Keeping what goes on in her bedroom a secret has been easy- so far. Her absentee mother isn’t home nearly enough to know about Mercedes’ extracurricular activities, and her uber-religious best friend, Angela, won’t even say the word “sex” until she gets married. But Mercedes doesn’t bank on Angela’s boyfriend finding out about her services and wanting a turn- or on Zach, who likes her for who she is instead of what she can do in bed.

When Mercedes’ perfect system falls apart, she has to find a way to salvage her reputation and figure out where her heart really belongs in the process. Funny, smart, and true-to-life, FIRSTS is a one-of-a-kind young adult novel about growing up.

Tuesday, January 05, 2016

Review: Don't Ever Change by M. Beth Bloom

Title: Don't Ever Change
Author: M. Beth Bloom
Publisher: HarperTeen
Release date: July 7th 2015
Pages: 368
Genre: Young Adult contemporary
Source: I received a free advance copy of this book from the publisher in exchange for an honest review. Thanks!
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Eva has always wanted to write a modern classic—one that actually appeals to her generation. The only problem is that she’s starting to realize she can’t “write what she knows” because she hasn’t really lived. So the summer before heading off to college, Eva is determined to live a life worth writing about.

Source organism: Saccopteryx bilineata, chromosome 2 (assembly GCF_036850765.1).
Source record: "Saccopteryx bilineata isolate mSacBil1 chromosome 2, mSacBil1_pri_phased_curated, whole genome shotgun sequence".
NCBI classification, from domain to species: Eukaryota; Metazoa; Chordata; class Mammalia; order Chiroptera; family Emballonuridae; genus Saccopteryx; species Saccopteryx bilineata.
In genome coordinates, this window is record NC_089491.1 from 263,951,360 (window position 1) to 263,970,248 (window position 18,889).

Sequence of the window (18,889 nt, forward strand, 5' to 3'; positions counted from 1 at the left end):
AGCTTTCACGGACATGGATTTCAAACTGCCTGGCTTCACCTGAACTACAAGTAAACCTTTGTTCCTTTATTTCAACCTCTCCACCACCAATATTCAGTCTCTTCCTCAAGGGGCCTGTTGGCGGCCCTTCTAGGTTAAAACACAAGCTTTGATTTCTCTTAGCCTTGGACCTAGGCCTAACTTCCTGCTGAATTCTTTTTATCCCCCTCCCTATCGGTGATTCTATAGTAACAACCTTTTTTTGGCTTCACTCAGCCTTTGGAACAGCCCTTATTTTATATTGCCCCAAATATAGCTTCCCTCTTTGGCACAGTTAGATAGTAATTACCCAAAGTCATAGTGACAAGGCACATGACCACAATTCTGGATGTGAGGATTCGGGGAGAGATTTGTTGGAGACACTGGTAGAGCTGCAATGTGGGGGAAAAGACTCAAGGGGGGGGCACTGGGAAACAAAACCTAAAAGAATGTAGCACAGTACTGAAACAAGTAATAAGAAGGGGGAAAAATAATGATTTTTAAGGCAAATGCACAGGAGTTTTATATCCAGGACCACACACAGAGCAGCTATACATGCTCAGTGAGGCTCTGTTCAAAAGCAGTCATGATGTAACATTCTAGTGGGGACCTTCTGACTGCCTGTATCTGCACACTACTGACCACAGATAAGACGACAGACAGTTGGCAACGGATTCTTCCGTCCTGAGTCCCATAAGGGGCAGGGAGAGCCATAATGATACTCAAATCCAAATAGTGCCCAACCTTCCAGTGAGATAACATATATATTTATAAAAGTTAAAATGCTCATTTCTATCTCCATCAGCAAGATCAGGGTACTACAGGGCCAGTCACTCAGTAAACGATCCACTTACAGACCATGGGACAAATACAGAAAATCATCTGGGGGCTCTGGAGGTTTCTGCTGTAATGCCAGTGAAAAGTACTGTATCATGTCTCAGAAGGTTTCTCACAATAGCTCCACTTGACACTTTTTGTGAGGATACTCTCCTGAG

But soon Eva’s story starts to go in unexpected directions, like growing apart from her best friends, working at a job she is completely unqualified for, and even falling for the last person she would have ever imagined. Like anyone, though, it will be up to Eva to figure out how she wants this particular chapter in her story to end.
My rating: 3 out of 5 stars

I hadn't heard much about Don't Ever Change before picking it up, and it sounds more like quiet, character-driven novel than a big frontlist title, so I didn't go in with any set expectations. And even though there were lots of things about this book I didn't like or that were just kind of weird, I actually really enjoyed reading Don't Ever Change! Not all that much happens and I can't really put my finger on what it is that I liked about it, but this novel was a very character-driven, enjoyable read.